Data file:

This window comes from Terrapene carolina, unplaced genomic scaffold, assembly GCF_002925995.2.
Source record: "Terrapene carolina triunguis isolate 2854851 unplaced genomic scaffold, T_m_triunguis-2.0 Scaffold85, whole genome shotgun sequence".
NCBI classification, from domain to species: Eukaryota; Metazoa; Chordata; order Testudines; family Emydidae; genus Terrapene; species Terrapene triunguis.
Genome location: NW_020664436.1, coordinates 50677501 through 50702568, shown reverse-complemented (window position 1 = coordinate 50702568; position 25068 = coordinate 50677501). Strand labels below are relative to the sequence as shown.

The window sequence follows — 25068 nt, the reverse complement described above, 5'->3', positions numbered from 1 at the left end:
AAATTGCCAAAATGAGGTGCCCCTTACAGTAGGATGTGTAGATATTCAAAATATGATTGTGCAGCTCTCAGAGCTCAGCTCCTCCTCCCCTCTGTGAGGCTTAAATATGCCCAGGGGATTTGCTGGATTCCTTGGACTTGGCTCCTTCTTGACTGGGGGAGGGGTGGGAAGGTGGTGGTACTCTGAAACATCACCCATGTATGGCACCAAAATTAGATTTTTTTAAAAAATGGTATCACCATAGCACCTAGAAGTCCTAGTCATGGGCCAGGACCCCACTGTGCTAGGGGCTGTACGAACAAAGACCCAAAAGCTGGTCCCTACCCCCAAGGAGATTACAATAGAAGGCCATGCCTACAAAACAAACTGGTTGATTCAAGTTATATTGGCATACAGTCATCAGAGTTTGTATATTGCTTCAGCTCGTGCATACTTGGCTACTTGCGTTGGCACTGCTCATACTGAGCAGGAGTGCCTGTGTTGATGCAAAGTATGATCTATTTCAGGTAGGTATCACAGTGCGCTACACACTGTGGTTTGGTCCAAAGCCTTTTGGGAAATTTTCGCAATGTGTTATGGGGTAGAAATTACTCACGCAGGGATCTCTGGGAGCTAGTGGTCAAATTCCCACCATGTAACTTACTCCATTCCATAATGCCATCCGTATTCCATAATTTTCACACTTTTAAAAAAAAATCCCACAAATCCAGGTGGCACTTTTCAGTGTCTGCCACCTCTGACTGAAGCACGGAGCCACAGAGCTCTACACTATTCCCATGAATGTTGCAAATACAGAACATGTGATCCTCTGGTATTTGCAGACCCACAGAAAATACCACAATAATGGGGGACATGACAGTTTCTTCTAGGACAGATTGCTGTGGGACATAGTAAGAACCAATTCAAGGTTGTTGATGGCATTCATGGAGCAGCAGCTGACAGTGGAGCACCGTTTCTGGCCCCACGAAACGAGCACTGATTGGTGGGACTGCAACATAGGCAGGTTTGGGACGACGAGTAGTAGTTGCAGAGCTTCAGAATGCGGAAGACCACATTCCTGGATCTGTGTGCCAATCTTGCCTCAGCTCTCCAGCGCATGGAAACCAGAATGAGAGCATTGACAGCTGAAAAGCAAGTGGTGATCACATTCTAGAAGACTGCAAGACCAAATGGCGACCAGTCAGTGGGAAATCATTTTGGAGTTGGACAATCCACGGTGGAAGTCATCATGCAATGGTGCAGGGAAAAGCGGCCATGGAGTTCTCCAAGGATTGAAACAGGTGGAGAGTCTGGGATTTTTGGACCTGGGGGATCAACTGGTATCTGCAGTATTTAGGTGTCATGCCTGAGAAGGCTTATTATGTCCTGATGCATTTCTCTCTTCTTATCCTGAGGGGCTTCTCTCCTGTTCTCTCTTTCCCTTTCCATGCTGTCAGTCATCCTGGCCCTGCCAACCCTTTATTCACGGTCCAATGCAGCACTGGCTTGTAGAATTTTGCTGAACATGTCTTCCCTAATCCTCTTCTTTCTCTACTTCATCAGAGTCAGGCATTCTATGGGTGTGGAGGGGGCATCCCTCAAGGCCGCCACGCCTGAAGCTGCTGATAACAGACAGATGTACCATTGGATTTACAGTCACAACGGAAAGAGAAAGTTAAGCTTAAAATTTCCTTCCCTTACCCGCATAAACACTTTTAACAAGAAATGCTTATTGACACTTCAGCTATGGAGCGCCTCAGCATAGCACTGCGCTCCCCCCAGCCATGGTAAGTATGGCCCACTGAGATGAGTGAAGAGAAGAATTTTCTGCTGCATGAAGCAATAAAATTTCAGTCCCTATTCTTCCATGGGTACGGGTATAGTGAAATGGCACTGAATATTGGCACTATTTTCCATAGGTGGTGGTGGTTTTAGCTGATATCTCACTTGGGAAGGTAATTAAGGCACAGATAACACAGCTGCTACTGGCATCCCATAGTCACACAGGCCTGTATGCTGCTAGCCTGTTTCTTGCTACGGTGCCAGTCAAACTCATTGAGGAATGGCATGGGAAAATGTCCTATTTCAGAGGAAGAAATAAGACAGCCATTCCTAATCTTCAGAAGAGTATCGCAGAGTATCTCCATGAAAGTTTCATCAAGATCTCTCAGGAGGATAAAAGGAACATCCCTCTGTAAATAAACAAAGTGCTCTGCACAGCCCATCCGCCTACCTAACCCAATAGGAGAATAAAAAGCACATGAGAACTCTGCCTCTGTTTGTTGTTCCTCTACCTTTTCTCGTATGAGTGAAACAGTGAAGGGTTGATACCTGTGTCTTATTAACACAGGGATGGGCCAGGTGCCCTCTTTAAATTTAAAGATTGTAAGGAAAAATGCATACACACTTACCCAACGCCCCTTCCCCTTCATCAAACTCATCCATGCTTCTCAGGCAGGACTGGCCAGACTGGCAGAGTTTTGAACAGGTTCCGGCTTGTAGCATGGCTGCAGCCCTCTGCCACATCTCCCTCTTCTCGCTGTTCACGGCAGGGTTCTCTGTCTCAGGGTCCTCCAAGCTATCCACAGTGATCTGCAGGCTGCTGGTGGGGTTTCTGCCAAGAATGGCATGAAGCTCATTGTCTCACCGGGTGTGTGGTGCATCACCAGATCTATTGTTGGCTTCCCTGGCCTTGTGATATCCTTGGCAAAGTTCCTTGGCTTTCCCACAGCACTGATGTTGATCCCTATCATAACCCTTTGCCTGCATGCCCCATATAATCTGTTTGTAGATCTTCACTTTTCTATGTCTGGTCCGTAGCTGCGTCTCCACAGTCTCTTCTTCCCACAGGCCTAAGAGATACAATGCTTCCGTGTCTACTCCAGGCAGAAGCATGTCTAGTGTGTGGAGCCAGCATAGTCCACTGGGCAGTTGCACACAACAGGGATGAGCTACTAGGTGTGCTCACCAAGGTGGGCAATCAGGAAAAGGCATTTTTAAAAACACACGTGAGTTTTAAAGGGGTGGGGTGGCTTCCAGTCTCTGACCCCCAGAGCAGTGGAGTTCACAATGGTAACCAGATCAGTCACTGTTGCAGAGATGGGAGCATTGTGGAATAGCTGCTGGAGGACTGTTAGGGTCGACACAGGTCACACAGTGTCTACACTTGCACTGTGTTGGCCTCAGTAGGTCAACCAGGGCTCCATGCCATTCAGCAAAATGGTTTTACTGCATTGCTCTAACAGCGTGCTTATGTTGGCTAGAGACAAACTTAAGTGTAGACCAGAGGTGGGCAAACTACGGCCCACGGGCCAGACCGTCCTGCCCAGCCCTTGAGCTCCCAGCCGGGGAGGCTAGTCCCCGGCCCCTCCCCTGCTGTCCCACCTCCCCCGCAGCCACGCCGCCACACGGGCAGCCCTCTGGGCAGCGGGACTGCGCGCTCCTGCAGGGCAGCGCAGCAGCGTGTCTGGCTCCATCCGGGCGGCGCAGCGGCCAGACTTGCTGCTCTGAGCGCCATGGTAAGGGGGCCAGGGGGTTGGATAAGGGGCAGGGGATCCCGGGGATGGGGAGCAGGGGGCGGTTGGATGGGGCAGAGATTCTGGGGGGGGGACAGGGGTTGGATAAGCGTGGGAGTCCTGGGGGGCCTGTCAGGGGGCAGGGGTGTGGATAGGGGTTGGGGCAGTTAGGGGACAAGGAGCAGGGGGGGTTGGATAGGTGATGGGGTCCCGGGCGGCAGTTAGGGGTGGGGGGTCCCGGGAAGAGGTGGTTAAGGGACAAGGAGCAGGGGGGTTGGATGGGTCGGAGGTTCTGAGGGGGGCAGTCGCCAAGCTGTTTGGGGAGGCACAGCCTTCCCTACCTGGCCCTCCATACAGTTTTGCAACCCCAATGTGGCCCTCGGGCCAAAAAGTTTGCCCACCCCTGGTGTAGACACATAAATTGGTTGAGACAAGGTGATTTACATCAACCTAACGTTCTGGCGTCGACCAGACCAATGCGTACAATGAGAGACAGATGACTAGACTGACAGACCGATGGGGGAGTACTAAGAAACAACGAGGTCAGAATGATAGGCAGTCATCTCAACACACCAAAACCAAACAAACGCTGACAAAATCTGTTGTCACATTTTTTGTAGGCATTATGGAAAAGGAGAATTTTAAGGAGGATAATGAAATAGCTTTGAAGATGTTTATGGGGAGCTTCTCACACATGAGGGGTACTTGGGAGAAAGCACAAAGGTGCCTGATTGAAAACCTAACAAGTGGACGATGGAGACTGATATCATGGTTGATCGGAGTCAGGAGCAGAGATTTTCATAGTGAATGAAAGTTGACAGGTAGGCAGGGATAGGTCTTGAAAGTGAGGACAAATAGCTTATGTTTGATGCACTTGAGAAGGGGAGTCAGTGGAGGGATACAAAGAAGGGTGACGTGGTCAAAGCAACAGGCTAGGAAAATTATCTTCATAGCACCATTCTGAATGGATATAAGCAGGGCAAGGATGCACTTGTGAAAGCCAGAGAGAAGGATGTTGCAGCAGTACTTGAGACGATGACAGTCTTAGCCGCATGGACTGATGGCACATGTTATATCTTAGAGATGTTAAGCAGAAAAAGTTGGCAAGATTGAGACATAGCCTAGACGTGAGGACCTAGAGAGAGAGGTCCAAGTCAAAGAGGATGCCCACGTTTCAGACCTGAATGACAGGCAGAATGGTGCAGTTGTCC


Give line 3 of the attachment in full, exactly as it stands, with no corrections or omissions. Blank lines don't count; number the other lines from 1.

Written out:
NCBI classification, from domain to species: Eukaryota; Metazoa; Chordata; order Testudines; family Emydidae; genus Terrapene; species Terrapene triunguis.